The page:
Once approved by the reviewing body, prospectuses are valid for twelve months for public offers or admissions to trading on a trading venue and must be deposited with the reviewing body for this period (art. 55 para. 1 FinSA in conjunction with art. 64 para. 1 FinSA).

  • Can foreign prospectuses also be submitted to the reviewing body for approval?

    Yes. However, a reviewing body may approve a prospectus prepared in accordance with foreign law only if (i) it has been prepared in accordance with international standards established by international organisations of securities regulators and (ii) the information requirements are of equivalent standard in comparison to the requirements of the FinSA (art. 54 para. 1 FinSA).

    A reviewing body may provide that prospectuses that have been approved in accordance with certain state’s laws are also deemed approved in Switzerland (art. 54 para. 2 FinSA).

Basic Information Documents (BID)
  • When is there a duty to prepare a basic information document (BID) in accordance with FinSA?

    The creators of financial instruments must produce a BID if an offer is made to retail clients (Art. 58 para. 1 FinSA). The term “creator” refers to persons who create a financial instrument or make changes to an existing financial instrument, including changes to its risk and return profile or the costs associated with an investment in the financial instrument (Art. 3 let. i FinSA). “Financial instruments” are equity instruments (in form of securities), debt instruments (in the form of securities), units in collective investment schemes, structured products, derivatives, deposits whose redemption value or interest is risk- or rate-dependent, and bonds (Art. 3 let. a FinSA). “Retail clients” are all clients who are not professional or institutional clients (Art. 4 para. 2 FinSA; see “What are retail clients?“.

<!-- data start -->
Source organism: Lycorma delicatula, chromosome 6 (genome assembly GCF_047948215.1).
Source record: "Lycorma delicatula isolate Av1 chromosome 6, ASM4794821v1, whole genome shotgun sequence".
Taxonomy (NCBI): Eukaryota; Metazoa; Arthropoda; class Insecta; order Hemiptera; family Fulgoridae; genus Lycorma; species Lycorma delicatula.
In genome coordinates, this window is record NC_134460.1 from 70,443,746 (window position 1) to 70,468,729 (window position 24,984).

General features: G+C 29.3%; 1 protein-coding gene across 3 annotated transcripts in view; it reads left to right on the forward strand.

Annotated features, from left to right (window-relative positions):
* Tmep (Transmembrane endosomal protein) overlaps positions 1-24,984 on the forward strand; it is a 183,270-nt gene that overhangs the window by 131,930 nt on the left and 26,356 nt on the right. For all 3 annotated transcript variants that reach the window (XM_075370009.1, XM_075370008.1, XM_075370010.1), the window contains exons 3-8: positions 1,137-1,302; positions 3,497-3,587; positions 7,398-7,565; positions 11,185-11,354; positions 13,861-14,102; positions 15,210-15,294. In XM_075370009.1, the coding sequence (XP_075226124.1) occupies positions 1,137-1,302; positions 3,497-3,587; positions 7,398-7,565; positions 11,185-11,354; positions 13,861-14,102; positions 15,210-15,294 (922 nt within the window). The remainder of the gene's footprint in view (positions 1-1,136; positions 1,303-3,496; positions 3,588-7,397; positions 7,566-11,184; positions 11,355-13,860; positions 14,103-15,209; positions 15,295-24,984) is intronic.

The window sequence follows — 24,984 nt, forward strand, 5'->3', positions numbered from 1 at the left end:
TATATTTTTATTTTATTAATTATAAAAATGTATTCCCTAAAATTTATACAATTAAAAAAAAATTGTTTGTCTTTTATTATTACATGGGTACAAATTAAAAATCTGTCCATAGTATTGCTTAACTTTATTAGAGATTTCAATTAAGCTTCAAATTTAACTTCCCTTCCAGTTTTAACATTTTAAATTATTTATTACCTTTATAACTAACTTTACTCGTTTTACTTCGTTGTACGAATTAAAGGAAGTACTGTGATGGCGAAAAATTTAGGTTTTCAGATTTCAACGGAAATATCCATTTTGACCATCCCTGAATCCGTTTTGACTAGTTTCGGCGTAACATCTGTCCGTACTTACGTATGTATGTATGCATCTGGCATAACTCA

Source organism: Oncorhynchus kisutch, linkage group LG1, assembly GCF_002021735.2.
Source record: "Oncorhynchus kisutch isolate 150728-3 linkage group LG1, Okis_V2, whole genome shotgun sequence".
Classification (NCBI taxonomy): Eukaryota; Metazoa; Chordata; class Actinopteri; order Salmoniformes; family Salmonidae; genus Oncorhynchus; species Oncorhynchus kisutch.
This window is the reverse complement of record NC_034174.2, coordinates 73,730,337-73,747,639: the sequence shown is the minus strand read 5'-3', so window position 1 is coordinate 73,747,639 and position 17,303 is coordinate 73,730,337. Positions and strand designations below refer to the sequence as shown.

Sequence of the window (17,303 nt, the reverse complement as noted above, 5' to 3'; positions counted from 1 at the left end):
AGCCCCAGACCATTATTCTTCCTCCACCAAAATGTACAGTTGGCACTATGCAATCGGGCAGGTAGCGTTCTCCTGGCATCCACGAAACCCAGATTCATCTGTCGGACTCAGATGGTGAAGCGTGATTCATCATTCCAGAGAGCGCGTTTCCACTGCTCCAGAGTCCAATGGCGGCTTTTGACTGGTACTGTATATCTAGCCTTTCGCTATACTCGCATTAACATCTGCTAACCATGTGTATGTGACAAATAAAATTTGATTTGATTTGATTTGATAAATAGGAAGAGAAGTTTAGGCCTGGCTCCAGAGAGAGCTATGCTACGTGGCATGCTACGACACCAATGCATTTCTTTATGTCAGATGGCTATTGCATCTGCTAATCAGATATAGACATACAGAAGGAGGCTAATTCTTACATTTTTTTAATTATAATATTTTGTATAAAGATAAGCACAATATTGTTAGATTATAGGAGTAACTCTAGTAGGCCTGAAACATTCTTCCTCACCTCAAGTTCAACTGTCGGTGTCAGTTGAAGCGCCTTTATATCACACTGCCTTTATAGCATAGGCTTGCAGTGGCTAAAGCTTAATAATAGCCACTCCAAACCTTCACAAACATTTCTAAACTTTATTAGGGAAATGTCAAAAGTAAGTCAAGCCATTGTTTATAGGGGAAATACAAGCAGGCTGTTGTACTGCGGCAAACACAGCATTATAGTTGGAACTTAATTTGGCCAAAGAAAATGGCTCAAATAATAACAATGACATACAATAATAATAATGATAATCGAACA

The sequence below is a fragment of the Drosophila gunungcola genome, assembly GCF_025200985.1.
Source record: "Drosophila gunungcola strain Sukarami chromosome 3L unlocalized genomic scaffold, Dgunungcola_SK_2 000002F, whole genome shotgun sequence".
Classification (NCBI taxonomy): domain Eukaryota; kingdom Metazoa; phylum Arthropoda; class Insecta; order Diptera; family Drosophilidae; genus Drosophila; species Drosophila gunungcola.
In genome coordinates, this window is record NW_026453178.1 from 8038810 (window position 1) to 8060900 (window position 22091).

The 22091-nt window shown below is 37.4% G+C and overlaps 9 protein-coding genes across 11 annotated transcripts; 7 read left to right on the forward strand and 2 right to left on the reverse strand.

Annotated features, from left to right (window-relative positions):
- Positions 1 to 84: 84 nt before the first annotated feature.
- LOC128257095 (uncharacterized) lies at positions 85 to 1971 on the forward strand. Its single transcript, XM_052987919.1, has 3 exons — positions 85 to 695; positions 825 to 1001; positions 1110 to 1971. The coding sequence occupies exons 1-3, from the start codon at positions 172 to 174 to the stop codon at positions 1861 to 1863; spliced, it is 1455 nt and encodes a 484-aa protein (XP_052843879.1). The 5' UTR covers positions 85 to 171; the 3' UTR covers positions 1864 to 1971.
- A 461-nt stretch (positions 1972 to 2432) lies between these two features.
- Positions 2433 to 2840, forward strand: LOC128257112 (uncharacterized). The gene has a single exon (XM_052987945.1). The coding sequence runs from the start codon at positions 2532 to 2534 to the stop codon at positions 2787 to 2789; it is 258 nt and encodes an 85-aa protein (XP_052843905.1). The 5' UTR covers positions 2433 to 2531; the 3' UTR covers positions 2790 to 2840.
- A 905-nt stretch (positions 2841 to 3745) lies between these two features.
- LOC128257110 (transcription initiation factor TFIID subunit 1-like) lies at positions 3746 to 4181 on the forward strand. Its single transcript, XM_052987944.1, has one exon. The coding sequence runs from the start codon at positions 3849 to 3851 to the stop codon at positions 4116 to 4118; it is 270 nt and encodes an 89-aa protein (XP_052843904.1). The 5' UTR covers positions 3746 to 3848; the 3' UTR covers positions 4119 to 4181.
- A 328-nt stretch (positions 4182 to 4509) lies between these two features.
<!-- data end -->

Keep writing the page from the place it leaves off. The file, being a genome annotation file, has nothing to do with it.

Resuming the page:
• When does a basic information document (BID) exceptionally not have to be prepared?